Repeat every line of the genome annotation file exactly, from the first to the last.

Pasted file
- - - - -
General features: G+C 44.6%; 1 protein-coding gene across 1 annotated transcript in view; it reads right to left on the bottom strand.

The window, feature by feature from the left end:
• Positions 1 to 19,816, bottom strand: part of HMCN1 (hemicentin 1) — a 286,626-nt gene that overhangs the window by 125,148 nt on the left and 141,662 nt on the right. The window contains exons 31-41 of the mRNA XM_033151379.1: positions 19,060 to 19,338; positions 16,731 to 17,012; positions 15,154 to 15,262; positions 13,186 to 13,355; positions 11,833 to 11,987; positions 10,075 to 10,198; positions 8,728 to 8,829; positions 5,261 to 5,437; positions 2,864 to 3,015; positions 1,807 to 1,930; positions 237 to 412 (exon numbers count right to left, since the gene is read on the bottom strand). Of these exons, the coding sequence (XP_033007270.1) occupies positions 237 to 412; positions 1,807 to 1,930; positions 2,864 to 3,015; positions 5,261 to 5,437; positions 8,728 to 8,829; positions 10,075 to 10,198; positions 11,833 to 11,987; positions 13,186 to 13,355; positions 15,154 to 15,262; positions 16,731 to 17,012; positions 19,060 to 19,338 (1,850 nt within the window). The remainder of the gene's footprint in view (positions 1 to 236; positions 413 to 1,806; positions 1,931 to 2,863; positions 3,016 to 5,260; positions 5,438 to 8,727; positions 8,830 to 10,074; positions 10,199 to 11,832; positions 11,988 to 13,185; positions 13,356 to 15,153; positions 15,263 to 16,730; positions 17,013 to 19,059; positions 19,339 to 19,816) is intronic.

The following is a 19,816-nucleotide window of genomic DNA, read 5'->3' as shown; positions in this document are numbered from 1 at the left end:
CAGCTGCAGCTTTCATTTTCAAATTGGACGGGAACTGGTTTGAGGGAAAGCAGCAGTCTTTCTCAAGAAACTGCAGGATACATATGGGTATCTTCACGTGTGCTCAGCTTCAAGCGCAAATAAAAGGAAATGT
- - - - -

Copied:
General features: G+C 44.6%; 1 protein-coding gene across 1 annotated transcript in view; it reads right to left on the bottom strand.

The window, feature by feature from the left end:
• Positions 1 to 19,816, bottom strand: part of HMCN1 (hemicentin 1) — a 286,626-nt gene that overhangs the window by 125,148 nt on the left and 141,662 nt on the right. The window contains exons 31-41 of the mRNA XM_033151379.1: positions 19,060 to 19,338; positions 16,731 to 17,012; positions 15,154 to 15,262; positions 13,186 to 13,355; positions 11,833 to 11,987; positions 10,075 to 10,198; positions 8,728 to 8,829; positions 5,261 to 5,437; positions 2,864 to 3,015; positions 1,807 to 1,930; positions 237 to 412 (exon numbers count right to left, since the gene is read on the bottom strand). Of these exons, the coding sequence (XP_033007270.1) occupies positions 237 to 412; positions 1,807 to 1,930; positions 2,864 to 3,015; positions 5,261 to 5,437; positions 8,728 to 8,829; positions 10,075 to 10,198; positions 11,833 to 11,987; positions 13,186 to 13,355; positions 15,154 to 15,262; positions 16,731 to 17,012; positions 19,060 to 19,338 (1,850 nt within the window). The remainder of the gene's footprint in view (positions 1 to 236; positions 413 to 1,806; positions 1,931 to 2,863; positions 3,016 to 5,260; positions 5,438 to 8,727; positions 8,830 to 10,074; positions 10,199 to 11,832; positions 11,988 to 13,185; positions 13,356 to 15,153; positions 15,263 to 16,730; positions 17,013 to 19,059; positions 19,339 to 19,816) is intronic.

The following is a 19,816-nucleotide window of genomic DNA, read 5'->3' as shown; positions in this document are numbered from 1 at the left end:
CAGCTGCAGCTTTCATTTTCAAATTGGACGGGAACTGGTTTGAGGGAAAGCAGCAGTCTTTCTCAAGAAACTGCAGGATACATATGGGTATCTTCACGTGTGCTCAGCTTCAAGCGCAAATAAAAGGAAATGT